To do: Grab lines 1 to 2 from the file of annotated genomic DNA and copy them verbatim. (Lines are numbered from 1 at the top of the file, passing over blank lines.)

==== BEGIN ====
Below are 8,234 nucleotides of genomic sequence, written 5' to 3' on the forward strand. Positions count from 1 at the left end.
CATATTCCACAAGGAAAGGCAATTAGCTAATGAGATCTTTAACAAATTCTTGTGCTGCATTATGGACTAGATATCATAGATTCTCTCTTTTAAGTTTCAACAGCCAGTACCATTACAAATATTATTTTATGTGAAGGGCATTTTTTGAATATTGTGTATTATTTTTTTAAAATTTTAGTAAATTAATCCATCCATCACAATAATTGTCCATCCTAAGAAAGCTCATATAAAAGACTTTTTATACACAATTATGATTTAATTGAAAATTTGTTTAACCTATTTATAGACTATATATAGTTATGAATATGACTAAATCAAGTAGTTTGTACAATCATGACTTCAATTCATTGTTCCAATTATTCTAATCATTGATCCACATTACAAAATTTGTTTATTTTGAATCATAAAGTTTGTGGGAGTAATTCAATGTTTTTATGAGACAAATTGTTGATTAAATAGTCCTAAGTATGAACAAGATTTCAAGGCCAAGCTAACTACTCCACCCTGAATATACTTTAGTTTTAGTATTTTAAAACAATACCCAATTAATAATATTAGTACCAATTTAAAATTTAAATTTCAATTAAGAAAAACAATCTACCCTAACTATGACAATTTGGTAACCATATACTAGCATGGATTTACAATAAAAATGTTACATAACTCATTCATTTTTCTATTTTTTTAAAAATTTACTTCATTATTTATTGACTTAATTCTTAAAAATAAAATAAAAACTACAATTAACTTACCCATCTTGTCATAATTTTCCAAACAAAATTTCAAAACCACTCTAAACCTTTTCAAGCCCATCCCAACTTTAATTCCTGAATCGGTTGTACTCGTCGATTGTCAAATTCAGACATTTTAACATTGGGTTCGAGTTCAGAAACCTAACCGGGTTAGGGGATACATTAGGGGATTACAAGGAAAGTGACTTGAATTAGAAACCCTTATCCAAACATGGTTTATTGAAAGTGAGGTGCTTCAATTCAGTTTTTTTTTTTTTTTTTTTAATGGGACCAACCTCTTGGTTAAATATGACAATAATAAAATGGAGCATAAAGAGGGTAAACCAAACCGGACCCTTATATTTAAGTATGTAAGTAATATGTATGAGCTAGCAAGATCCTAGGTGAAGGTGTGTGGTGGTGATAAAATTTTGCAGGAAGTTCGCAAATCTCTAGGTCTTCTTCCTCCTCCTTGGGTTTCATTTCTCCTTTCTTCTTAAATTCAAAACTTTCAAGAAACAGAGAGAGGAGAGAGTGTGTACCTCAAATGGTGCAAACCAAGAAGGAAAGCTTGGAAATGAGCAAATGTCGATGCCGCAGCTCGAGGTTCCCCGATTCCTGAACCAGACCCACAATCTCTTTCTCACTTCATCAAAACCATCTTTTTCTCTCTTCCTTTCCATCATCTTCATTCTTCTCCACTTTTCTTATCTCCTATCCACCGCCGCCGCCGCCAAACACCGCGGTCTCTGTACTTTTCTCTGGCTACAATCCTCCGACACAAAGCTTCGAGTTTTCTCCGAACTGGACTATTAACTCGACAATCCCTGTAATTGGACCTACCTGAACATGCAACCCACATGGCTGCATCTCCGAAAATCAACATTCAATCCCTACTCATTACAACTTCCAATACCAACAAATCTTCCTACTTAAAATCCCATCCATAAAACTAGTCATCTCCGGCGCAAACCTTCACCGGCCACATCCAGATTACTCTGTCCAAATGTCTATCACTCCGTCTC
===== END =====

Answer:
Below are 8,234 nucleotides of genomic sequence, written 5' to 3' on the forward strand. Positions count from 1 at the left end.
CATATTCCACAAGGAAAGGCAATTAGCTAATGAGATCTTTAACAAATTCTTGTGCTGCATTATGGACTAGATATCATAGATTCTCTCTTTTAAGTTTCAACAGCCAGTACCATTACAAATATTATTTTATGTGAAGGGCATTTTTTGAATATTGTGTATTATTTTTTTAAAATTTTAGTAAATTAATCCATCCATCACAATAATTGTCCATCCTAAGAAAGCTCATATAAAAGACTTTTTATACACAATTATGATTTAATTGAAAATTTGTTTAACCTATTTATAGACTATATATAGTTATGAATATGACTAAATCAAGTAGTTTGTACAATCATGACTTCAATTCATTGTTCCAATTATTCTAATCATTGATCCACATTACAAAATTTGTTTATTTTGAATCATAAAGTTTGTGGGAGTAATTCAATGTTTTTATGAGACAAATTGTTGATTAAATAGTCCTAAGTATGAACAAGATTTCAAGGCCAAGCTAACTACTCCACCCTGAATATACTTTAGTTTTAGTATTTTAAAACAATACCCAATTAATAATATTAGTACCAATTTAAAATTTAAATTTCAATTAAGAAAAACAATCTACCCTAACTATGACAATTTGGTAACCATATACTAGCATGGATTTACAATAAAAATGTTACATAACTCATTCATTTTTCTATTTTTTTAAAAATTTACTTCATTATTTATTGACTTAATTCTTAAAAATAAAATAAAAACTACAATTAACTTACCCATCTTGTCATAATTTTCCAAACAAAATTTCAAAACCACTCTAAACCTTTTCAAGCCCATCCCAACTTTAATTCCTGAATCGGTTGTACTCGTCGATTGTCAAATTCAGACATTTTAACATTGGGTTCGAGTTCAGAAACCTAACCGGGTTAGGGGATACATTAGGGGATTACAAGGAAAGTGACTTGAATTAGAAACCCTTATCCAAACATGGTTTATTGAAAGTGAGGTGCTTCAATTCAGTTTTTTTTTTTTTTTTTTTAATGGGACCAACCTCTTGGTTAAATATGACAATAATAAAATGGAGCATAAAGAGGGTAAACCAAACCGGACCCTTATATTTAAGTATGTAAGTAATATGTATGAGCTAGCAAGATCCTAGGTGAAGGTGTGTGGTGGTGATAAAATTTTGCAGGAAGTTCGCAAATCTCTAGGTCTTCTTCCTCCTCCTTGGGTTTCATTTCTCCTTTCTTCTTAAATTCAAAACTTTCAAGAAACAGAGAGAGGAGAGAGTGTGTACCTCAAATGGTGCAAACCAAGAAGGAAAGCTTGGAAATGAGCAAATGTCGATGCCGCAGCTCGAGGTTCCCCGATTCCTGAACCAGACCCACAATCTCTTTCTCACTTCATCAAAACCATCTTTTTCTCTCTTCCTTTCCATCATCTTCATTCTTCTCCACTTTTCTTATCTCCTATCCACCGCCGCCGCCGCCAAACACCGCGGTCTCTGTACTTTTCTCTGGCTACAATCCTCCGACACAAAGCTTCGAGTTTTCTCCGAACTGGACTATTAACTCGACAATCCCTGTAATTGGACCTACCTGAACATGCAACCCACATGGCTGCATCTCCGAAAATCAACATTCAATCCCTACTCATTACAACTTCCAATACCAACAAATCTTCCTACTTAAAATCCCATCCATAAAACTAGTCATCTCCGGCGCAAACCTTCACCGGCCACATCCAGATTACTCTGTCCAAATGTCTATCACTCCGTCTC